Mother’s Day can be a difficult holiday for many women, especially those who have lost custody of their children. However, their biggest hope is to celebrate the day and put “Mom” back in Mother’s Day. Staff at Hand UP for Women say one of the main motivators women participate in the program is to regain custody and a relationship with their children.
When Amanda Hankins thinks of Mother’s Day, the holiday does not invoke fond memories, as a daughter or as a mother. The 36-year-old is a recovering drug addict and a current participant in Hand UP for Women. She began participating in the year-long program in September 2022.
“It’s really allowed me to grow and forgive a parental figure in my life,” Hankins said. Her mother was addicted to drugs as well and lost her life to an overdose in 2018.
“Nobody protected me from my mom’s drug addiction,” she explained.
Hand UP for Women has helped her to forgive herself. Hankins has two sons, aged 15 and 13, whom she has not seen in almost two years. She’s been clean and sober since mid-October 2020 and hopes to regain custody of her boys, who live with her ex-husband.
The last time she saw them was Christmas of 2021 and that was the first time she had seen them in almost seven years. Her youngest was excited to see her, but she can’t say the same for her eldest.
“He knows I’ve changed, and he doesn’t care,” Hankins said.
Hankins explained her older boy really struggled when she left.
Before Hand UP Hankins was addicted to drugs. Her addiction began when she was a teenager. She said she was looking to escape and become numb. As she got older, she felt she did not prioritize her mental health and she self-medicated until it almost killed her. The last time she overdosed she was on a ventilator for three days. Doctors didn’t think she would wake up.
Her turning point was when she landed in prison. From there, she was sent to a substance abuse treatment center, but she had been to rehab so many unsuccessful times, she didn’t have much hope. Hankins decided to pray on this last time and let the wall fall that stood between her and God. In finding Him, she found she could start anew. Even if it was not easy, she knew sobriety was better than the life she lived before.
“I love it. If there were ever angels in this world it’s the staff and volunteers and my mentor, Betty Lou,” Hankins said of Hand UP for Women.
Now, she is working to see her boys again. “I’ve been trying this whole time I’ve been clean.”
Her older son struggles to speak to her, which is challenging for Hankins because “we used to be really close.” She said she understands where he is coming from since her mom was an addict and never clean.
But Hand UP for Women is giving her just that, a hand up not a handout.
“It’s teaching me about my value, how to set boundaries, to have those women behind you with God you’re bulletproof, you can do anything,” Hankins said.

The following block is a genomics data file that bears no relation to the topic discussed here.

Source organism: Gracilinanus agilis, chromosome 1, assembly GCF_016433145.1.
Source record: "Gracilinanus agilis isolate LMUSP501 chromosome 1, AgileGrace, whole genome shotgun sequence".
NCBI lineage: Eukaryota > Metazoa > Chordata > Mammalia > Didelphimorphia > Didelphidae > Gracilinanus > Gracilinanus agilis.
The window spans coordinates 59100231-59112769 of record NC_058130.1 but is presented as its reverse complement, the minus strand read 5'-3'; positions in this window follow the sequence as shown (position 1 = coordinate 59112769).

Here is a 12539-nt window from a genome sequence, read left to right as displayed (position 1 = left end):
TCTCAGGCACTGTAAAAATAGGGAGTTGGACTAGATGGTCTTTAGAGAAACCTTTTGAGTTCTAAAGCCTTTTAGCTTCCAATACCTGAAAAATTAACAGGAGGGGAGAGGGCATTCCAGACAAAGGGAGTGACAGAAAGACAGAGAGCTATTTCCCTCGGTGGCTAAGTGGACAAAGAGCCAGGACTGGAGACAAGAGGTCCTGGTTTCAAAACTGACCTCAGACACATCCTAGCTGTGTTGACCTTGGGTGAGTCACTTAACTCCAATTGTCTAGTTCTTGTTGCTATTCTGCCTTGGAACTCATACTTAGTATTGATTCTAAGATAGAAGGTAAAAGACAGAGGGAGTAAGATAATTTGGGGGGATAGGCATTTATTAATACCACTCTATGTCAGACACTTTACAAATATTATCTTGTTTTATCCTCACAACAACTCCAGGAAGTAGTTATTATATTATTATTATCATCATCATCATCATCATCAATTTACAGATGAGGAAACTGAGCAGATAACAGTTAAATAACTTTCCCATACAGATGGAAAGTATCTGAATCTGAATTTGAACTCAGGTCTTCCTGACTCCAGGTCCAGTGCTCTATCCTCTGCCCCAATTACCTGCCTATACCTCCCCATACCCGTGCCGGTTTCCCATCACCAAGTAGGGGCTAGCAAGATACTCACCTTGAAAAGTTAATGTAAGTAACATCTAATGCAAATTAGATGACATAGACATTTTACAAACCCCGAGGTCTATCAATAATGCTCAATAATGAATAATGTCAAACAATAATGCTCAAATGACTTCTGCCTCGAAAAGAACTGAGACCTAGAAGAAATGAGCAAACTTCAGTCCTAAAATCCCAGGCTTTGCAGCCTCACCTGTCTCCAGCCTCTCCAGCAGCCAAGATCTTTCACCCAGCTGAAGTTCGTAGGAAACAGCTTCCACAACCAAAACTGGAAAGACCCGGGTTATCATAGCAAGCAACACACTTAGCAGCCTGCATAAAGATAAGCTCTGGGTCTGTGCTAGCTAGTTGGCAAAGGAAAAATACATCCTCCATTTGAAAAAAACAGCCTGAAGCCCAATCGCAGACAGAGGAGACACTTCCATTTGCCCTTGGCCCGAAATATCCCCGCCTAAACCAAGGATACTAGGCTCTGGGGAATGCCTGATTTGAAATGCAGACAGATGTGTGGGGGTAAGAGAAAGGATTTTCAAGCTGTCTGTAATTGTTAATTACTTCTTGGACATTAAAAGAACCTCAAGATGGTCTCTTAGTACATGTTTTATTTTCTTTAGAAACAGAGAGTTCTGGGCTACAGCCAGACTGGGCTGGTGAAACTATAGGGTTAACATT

Sometimes she feels there is no hope, then she meets other women who have been in her shoes and finds hope once again. One of those women is Amanda Townsend.
Townsend graduated from Hand UP for Women in 2015. The Heiskell native was on methamphetamine for 13 years. She began using drugs at 15 years old and her addiction escalated to using meth when she was around 18. When she ended up in jail in 2012, she quit.
“I got saved in jail. I was watching the same girls come in and out and that opened my eyes…it was hard,” Townsend said.
While in jail for three months, her three daughters were removed from her care. Her mom cared for them until she got out. When she was released, the judge gave her a list of things she had to do including going to an outpatient recovery center, earning her license back, obtaining a job and finding a place to live. Her visits with her daughters who were 5, 4 and 2 years old were all supervised.
“I felt like I was an animal not allowed to be with my kids by myself. It hurt bad,” Townsend said about supervised visits.
Less than a year after getting out of jail she found Hand UP for Women. Like Hankins, her main motivator for joining the program was to be a better mom for her kids.
She followed everything the judge ordered and in four months got her girls back right before she began Hand UP for Women.
“I was the fastest person the judge had ever seen to fight to get my kids back,” Townsend said about her big accomplishment.
Then becoming a Hand UP for Women participant helped her to follow the Lord to grow spiritually, overcome her past and budget her time and money.
“They taught me by showing me and welcoming me, the staff, volunteers and mentors, demonstrated love and family,” Townsend explained, “They taught me patience through that too. Day to day set small goals so you can achieve big goals over time.”
This advice is meaningful for Hankins.
“Hand UP is giving me the tools to not only grow closer to God but become whom God says I am. Hand UP teaches me compassion, acceptance and self-love. It’s more than classes and life lessons. They show me how to be a family. It’s just amazing,” Hankins said, “There’s no judgment and I think that’s how parents should be.”
Hankins plans to try to see her sons this summer.
If there’s one thing she wants her sons to know it’s: “I not only love you now, but I will always love you.”
Townsend is now more than 10 years clean and sober. She is married and has nine children.
To learn more about how Hand UP for Women helps East Tennessee women who want to change their lives, click here.